The Philippine and Indonesian governments announced plans in June to coordinate naval patrols in the Southern Sulu archipelago to curb the maritime threat and cut off Abu Sayyaf’s coffers.
2. West Africa — Niger Delta militants, frustrated by inequitable resource distribution and environmental degradation from oil extraction, bomb oil pipelines in the Delta and target tankers and supply vessels servicing oil fields and platforms in the Gulf of Guinea. In February 2016, pirates hijacked the oil tanker Leon Dias, severely injuring one crew member. Nigerian pirates, many of whom are associated with the militant group MEND (Movement for the Emancipation of the Niger Delta), boarded 17 other ships and fired upon nine more during 2016, a significant increase in maritime violence in the area.
Here’s how piracy pays off. These rebels appear to target oil tankers filled with refined petroleum, then siphon the fuel for resale on the black market. Since 2010, these attacks have netted the group an estimated $100 million, which helped procure materiel, pay fighters and support local communities.
Oil revenue accounts for as much as 75 percent of Nigeria’s revenue. Counter-piracy operations are also exceedingly costly and attacks against pipelines, production facilities and transports by similar militant groups in the past cut Nigerian oil production by two-thirds. Renewed violence targeting Nigeria’s energy infrastructure also threatens government revenue by reducing maritime traffic in the region.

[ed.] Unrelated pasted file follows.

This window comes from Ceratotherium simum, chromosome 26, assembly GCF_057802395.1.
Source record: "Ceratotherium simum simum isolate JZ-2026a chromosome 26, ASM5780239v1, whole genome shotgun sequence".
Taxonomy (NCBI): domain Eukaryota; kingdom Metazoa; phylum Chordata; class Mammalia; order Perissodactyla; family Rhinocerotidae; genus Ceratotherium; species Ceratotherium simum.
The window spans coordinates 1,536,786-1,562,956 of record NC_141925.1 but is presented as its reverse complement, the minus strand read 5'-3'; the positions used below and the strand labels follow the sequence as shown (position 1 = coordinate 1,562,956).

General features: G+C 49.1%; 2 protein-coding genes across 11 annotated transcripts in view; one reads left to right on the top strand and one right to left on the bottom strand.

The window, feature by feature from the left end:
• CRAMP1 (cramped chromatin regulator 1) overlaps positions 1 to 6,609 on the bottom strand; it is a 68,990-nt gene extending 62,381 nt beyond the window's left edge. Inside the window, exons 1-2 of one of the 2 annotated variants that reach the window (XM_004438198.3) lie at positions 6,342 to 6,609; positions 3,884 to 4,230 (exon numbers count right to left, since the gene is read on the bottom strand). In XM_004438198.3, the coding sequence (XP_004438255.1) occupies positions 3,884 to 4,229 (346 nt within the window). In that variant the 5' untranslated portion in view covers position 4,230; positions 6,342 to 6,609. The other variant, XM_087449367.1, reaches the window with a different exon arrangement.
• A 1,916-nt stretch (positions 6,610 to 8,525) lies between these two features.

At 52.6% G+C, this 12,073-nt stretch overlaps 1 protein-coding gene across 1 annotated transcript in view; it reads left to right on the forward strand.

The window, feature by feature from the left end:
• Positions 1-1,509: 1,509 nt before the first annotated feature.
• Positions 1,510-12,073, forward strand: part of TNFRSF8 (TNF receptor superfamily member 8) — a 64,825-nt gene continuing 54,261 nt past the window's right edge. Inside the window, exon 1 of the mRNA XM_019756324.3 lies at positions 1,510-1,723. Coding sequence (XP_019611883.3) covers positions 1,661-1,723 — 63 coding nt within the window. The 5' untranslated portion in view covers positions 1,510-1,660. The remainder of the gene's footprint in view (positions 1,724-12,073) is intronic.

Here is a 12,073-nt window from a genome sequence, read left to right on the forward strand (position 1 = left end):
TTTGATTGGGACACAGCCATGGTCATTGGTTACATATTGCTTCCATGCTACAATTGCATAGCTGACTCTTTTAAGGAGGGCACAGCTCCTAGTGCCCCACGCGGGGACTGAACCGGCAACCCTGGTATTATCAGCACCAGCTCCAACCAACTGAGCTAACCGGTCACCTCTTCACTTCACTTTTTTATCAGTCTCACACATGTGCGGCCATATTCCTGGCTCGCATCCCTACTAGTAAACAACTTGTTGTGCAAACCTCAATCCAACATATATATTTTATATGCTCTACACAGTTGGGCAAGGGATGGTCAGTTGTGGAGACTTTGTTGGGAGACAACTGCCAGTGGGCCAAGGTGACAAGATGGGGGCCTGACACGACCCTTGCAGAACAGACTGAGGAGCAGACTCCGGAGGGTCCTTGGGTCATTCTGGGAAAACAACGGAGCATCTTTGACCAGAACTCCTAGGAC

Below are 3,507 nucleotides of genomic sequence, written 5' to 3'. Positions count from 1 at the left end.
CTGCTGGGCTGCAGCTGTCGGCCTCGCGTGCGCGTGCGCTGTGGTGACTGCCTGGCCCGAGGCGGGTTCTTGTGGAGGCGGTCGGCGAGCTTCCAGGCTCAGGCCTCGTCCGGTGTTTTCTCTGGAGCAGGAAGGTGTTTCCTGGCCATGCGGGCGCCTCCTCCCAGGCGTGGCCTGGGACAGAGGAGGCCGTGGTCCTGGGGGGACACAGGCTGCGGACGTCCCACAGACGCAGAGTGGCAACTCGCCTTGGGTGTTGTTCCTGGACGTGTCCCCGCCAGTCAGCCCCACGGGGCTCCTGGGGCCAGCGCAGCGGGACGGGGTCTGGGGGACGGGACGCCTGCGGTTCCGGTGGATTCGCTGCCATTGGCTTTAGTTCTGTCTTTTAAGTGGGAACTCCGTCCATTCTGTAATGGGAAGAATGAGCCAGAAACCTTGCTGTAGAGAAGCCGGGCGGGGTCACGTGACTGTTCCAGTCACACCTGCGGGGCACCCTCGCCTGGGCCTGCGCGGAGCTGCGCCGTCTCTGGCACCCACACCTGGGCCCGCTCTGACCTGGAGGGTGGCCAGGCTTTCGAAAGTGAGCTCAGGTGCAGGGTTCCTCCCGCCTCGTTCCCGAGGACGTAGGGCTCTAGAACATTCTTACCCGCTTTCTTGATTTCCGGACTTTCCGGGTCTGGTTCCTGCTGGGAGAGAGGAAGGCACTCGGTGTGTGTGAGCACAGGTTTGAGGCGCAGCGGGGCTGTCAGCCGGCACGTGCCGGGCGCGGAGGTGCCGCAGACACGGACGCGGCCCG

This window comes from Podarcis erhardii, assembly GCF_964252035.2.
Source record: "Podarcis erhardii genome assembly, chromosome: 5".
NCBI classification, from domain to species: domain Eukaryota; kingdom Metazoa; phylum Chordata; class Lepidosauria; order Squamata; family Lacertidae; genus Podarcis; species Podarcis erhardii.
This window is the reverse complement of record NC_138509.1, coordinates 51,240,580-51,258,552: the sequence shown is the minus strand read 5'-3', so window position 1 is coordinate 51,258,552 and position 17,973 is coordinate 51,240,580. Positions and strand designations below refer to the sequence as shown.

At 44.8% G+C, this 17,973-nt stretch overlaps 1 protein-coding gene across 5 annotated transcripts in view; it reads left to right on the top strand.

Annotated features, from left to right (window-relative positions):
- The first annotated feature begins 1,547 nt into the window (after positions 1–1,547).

Insurgencies last longer than they would without this source of funds
The link between pirates and rebels is reason for concern — our research shows how piracy and civil war occur in many of the same places. Although similar conditions drive both processes, our research suggests piracy can intensify land conflicts by providing rebels with valuable resources.
Social science research demonstrates that militant groups with a consistent revenue stream are better equipped to facilitate and sustain rebellions. Illicit trade in diamonds, narcotics and timber, for example, provides rebel leaders with funds to assemble fighting forces capable of confronting the government. Rebel movements located far from state power centers or concealed within impenetrable terrain are particularly difficult to suppress.